Yvonne has been at large since she breached an electric fence on her farm nearly three months ago, on May 24. Since then, she's adopted a lifestyle that might be called Sherwoodian: sticking to forests, eluding police, and bringing acclaim and tourist dollars to her quaint village.
Yvonne, 6, escaped just before she was due to be sent to the slaughterhouse. But her life of freedom hasn't been without risks. She narrowly missed being struck by a police car; hunters were given permission to shoot her on sight. Food traps were laid; a beagle hunting dog was enlisted. Companion cows were sent in, to draw her out. But all to no avail.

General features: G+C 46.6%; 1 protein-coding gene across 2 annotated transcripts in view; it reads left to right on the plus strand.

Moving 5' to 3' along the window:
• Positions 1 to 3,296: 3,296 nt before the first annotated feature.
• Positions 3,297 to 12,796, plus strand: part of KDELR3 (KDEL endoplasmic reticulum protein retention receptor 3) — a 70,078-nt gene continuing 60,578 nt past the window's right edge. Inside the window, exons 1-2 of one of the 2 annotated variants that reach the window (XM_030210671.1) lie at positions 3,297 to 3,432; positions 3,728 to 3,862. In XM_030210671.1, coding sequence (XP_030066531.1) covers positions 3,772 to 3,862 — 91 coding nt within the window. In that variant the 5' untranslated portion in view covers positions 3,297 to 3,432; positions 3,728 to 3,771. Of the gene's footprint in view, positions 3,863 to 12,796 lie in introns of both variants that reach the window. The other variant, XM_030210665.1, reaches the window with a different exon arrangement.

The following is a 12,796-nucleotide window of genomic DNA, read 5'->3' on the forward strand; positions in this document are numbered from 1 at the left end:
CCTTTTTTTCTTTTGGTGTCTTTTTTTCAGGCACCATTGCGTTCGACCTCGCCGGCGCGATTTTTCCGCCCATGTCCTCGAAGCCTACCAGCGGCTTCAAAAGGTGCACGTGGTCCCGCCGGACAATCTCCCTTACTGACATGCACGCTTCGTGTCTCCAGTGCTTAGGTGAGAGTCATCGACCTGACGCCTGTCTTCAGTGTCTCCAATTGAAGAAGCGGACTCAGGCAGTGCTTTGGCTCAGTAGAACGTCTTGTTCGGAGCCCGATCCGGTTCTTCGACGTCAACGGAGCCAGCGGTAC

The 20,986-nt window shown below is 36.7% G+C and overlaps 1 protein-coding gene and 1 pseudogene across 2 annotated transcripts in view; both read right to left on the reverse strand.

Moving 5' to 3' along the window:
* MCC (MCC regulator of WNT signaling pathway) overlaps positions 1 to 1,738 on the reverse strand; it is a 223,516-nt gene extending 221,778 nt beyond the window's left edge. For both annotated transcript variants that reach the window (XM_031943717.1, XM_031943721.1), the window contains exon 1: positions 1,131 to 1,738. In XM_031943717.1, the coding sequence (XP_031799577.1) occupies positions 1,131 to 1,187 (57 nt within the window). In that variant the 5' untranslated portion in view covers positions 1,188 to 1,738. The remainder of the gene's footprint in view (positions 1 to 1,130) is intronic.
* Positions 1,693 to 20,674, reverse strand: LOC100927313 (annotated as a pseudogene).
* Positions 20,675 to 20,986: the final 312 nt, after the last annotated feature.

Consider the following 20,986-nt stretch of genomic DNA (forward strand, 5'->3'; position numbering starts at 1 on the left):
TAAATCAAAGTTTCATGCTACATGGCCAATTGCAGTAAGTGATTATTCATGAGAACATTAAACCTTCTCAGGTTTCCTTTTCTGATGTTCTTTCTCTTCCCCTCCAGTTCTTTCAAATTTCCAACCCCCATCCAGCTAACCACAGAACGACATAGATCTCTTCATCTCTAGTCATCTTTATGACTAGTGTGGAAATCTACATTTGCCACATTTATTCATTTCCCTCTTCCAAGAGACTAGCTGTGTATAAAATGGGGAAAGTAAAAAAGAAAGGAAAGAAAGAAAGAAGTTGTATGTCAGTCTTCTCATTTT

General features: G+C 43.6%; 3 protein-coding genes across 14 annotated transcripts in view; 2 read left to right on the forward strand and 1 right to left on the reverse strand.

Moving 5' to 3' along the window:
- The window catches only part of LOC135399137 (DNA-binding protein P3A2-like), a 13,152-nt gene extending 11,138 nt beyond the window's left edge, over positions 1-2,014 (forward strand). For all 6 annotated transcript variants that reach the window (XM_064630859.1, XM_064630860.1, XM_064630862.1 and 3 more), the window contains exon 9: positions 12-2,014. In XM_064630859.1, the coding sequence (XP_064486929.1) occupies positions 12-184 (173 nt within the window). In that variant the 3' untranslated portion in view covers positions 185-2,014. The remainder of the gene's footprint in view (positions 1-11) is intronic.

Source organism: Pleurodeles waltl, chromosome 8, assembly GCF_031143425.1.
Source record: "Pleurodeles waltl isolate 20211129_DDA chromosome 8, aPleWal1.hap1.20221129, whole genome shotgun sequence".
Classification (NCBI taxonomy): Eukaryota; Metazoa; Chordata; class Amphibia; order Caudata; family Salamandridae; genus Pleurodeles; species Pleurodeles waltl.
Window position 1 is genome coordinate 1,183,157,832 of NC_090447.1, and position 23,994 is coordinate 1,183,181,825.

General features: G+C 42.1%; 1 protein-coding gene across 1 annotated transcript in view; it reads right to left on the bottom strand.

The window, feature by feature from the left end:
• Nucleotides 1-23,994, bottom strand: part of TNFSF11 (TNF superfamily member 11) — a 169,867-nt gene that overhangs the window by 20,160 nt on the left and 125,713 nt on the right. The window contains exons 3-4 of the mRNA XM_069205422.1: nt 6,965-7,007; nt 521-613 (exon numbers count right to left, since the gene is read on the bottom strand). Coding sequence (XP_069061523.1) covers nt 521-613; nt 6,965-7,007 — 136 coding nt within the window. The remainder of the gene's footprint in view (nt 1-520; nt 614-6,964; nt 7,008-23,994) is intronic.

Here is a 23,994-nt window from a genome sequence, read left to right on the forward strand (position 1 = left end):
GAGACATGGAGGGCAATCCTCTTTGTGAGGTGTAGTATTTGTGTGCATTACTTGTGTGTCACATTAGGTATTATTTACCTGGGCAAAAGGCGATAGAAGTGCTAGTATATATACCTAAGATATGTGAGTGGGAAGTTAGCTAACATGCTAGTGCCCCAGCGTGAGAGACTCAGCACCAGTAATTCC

"Yvonne knows exactly what she's doing, and she's tricking us," the manager of an animal rescue farm told a German newspaper.
The same paper, the Sueddeutsche Zeitung, says that Yvonne has now become a type of freedom fighter "for the animal-loving republic."
Perhaps conceding the battle of wits — and the public-relations war — to the ruminant, officials are now hoping they can reach her through her heart. They're bringing in a male ox named Ernst, who they hope will capture Yvonne's heart, and lure her back to human society.